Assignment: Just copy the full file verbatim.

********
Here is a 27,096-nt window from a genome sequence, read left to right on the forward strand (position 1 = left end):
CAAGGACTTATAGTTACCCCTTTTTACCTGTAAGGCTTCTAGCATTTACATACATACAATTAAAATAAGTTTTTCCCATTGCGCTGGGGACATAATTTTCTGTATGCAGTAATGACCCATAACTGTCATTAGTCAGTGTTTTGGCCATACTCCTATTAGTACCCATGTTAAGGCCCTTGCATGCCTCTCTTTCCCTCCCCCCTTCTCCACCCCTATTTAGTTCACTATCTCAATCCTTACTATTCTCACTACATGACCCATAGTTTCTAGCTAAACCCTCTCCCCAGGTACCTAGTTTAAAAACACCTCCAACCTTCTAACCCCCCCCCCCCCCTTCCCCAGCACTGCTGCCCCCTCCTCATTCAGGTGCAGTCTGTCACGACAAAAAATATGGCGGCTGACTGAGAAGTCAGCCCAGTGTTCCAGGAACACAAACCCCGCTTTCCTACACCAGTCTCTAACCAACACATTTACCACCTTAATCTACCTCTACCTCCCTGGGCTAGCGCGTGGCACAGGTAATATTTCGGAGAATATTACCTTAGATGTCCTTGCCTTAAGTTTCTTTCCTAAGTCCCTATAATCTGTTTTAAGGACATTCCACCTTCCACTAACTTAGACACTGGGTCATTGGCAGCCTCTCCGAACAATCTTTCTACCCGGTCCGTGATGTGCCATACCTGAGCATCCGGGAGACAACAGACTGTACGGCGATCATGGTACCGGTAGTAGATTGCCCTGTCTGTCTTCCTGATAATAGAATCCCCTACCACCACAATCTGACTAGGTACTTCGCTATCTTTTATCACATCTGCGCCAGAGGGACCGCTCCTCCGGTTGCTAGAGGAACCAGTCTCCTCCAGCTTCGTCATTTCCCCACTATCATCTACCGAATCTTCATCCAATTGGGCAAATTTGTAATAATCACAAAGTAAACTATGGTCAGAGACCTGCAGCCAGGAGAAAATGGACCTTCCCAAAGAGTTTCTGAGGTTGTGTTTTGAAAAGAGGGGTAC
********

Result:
Here is a 27,096-nt window from a genome sequence, read left to right on the forward strand (position 1 = left end):
CAAGGACTTATAGTTACCCCTTTTTACCTGTAAGGCTTCTAGCATTTACATACATACAATTAAAATAAGTTTTTCCCATTGCGCTGGGGACATAATTTTCTGTATGCAGTAATGACCCATAACTGTCATTAGTCAGTGTTTTGGCCATACTCCTATTAGTACCCATGTTAAGGCCCTTGCATGCCTCTCTTTCCCTCCCCCCTTCTCCACCCCTATTTAGTTCACTATCTCAATCCTTACTATTCTCACTACATGACCCATAGTTTCTAGCTAAACCCTCTCCCCAGGTACCTAGTTTAAAAACACCTCCAACCTTCTAACCCCCCCCCCCCCCTTCCCCAGCACTGCTGCCCCCTCCTCATTCAGGTGCAGTCTGTCACGACAAAAAATATGGCGGCTGACTGAGAAGTCAGCCCAGTGTTCCAGGAACACAAACCCCGCTTTCCTACACCAGTCTCTAACCAACACATTTACCACCTTAATCTACCTCTACCTCCCTGGGCTAGCGCGTGGCACAGGTAATATTTCGGAGAATATTACCTTAGATGTCCTTGCCTTAAGTTTCTTTCCTAAGTCCCTATAATCTGTTTTAAGGACATTCCACCTTCCACTAACTTAGACACTGGGTCATTGGCAGCCTCTCCGAACAATCTTTCTACCCGGTCCGTGATGTGCCATACCTGAGCATCCGGGAGACAACAGACTGTACGGCGATCATGGTACCGGTAGTAGATTGCCCTGTCTGTCTTCCTGATAATAGAATCCCCTACCACCACAATCTGACTAGGTACTTCGCTATCTTTTATCACATCTGCGCCAGAGGGACCGCTCCTCCGGTTGCTAGAGGAACCAGTCTCCTCCAGCTTCGTCATTTCCCCACTATCATCTACCGAATCTTCATCCAATTGGGCAAATTTGTAATAATCACAAAGTAAACTATGGTCAGAGACCTGCAGCCAGGAGAAAATGGACCTTCCCAAAGAGTTTCTGAGGTTGTGTTTTGAAAAGAGGGGTAC